However, one overt target of conspiracy theory, now and in the past, are Jewish people. The QAnon movement promotes a belief in a Jewish-controlled cabal of global trafficking operations. The linkage between trafficking myths and dissonance about pluralism has been present historically in antisemitic representations of trafficking panics. Antisemitic trafficking tropes date back to the Middle Ages and have persisted in the centuries since then. Early conspiracies ‘alleged that Jews were responsible for kidnapping Christian children and drinking their blood for religious rituals. Those claims, called blood-libel conspiracy theories, persisted throughout the 1800s and into the 20th century.’ The persistence of such myths can be found in QAnon messaging, with prominent Jewish politicians, entertainers, and business people frequently singled out as ringleaders in the abduction and exploitation of children. While Q followers may not be aware of the genealogies of these conspiracies, both the hatred they inspire and the target of that hatred remain in place. The motivations that inspired violent attacks against Jewish immigrant communities in centuries past are forebears to the frequent death threats levied against individuals like George Soros (a major Q target) and broader ongoing violence against Jews.
This tendency to co-opt and manipulate issues of concern to support racist and reactionary social positions has been noted as both a contemporary and historical tactic. In previous studies, we used the concept of ‘hatejacking’ to describe when an extremist group claims the discursive space around a topic. In such instances, extremist groups have tended to latch onto issues of concern to gain legitimacy and recruit support from people who would otherwise be unlikely to adopt such extremist views. This sort of co-optation is described by Ganesh and Zoller as ‘a tactic of power’ that frequently allows dominant groups to solidify institutional support through the repackaging of reactionary messaging. In the case of QAnon, people who would not necessarily be drawn to conspiratorial worldviews are brought in by the benevolent sounding messages of ‘saving the children’ or ‘stopping the traffickers’. Particularly challenging for anti-trafficking educators is the fact that such ‘hatejacks’ frequently make rebuttal and response to these positions difficult, as responding to these conspiracies can have the effect of giving the conspiracy the illusion of legitimacy. Cumulatively, the context, dissemination, and presentation of trafficking myths have allowed QAnon to flourish in trafficking discourse, making anti-trafficking education all the more difficult.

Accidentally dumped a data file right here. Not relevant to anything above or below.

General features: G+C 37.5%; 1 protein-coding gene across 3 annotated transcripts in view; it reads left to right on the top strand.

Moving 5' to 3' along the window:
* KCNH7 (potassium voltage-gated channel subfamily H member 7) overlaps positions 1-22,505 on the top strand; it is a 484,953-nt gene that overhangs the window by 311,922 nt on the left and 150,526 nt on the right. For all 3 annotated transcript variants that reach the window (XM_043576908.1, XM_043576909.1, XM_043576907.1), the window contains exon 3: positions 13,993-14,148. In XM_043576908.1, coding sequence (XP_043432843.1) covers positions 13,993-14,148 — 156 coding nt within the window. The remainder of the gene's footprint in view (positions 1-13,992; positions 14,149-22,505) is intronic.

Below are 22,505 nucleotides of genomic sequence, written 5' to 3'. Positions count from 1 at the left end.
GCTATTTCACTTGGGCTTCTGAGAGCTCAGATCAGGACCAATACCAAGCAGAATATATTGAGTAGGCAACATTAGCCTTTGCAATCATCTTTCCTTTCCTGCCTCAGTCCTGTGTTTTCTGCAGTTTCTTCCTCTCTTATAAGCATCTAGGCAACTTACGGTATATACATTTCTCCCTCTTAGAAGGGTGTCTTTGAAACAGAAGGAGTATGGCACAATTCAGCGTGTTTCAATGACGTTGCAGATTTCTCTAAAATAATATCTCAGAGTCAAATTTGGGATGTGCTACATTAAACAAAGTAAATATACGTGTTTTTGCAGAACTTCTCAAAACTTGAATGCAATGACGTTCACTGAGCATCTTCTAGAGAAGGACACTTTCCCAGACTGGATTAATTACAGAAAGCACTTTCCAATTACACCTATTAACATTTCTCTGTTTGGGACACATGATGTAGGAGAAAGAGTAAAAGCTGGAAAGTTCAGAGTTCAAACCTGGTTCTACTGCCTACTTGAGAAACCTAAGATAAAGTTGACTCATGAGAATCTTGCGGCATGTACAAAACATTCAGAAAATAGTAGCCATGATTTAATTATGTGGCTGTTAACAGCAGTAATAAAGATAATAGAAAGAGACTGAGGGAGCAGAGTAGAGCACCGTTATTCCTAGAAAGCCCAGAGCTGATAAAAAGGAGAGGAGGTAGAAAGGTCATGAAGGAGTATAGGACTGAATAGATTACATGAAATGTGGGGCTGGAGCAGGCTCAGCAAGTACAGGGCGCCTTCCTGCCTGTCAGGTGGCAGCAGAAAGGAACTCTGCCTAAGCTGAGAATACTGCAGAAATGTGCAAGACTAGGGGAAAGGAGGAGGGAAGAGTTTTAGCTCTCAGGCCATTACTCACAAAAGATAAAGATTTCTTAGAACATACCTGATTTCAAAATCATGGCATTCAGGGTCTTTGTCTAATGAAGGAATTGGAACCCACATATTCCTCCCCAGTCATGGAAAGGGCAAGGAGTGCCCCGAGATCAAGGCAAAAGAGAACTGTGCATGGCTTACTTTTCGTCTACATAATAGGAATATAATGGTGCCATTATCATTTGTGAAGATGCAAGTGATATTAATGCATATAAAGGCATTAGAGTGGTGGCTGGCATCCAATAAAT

While QAnon includes a broad range of conspiracy theories, its essential element focuses on the abduction and trafficking of children. As noted, the construction of trafficking in QAnon discourse mirrors many of the most common myths anti-trafficking education seeks to remedy. These include the common misunderstanding that human trafficking is limited to the sex industry, disregarding the many different forms of exploitation, including labour trafficking, organ trafficking, the use of child soldiers, or the practice of child marriage. This emphasis is not unexpected when QAnon is contextualised, at core, as a movement that seeks to reinforce racialised and gendered roles of feminine helplessness and protection by traditional (i.e., masculine) institutions. Mahdavi and Sargent view such a construction as a conflation of ‘womenandchildren’ as a singular, vulnerable group without agency. This paradigm excludes ‘men and women who violate gender boundaries of passivity (from) accessing the trafficking discourse in order to include their narratives as legitimate experiences within the current framework.’ The exigence for rescue is further established with iconography suggesting that ‘womenandchildren’ are imprisoned and in peril. Fukushima writes extensively on the ‘cage imagery’ used in anti-trafficking discourses that reinforces a narrative of universal victimhood and the annihilation of ‘victim’ autonomy. Cage imagery has been used as a trafficking metaphor in education and awareness-raising materials, through government initiatives, by NGOs, and even by ostensibly feminist organisations. While QAnon’s construction of a vast network of imprisoned and helpless victims appears far-fetched, it is an extension of myths perpetuated in anti-trafficking discourses.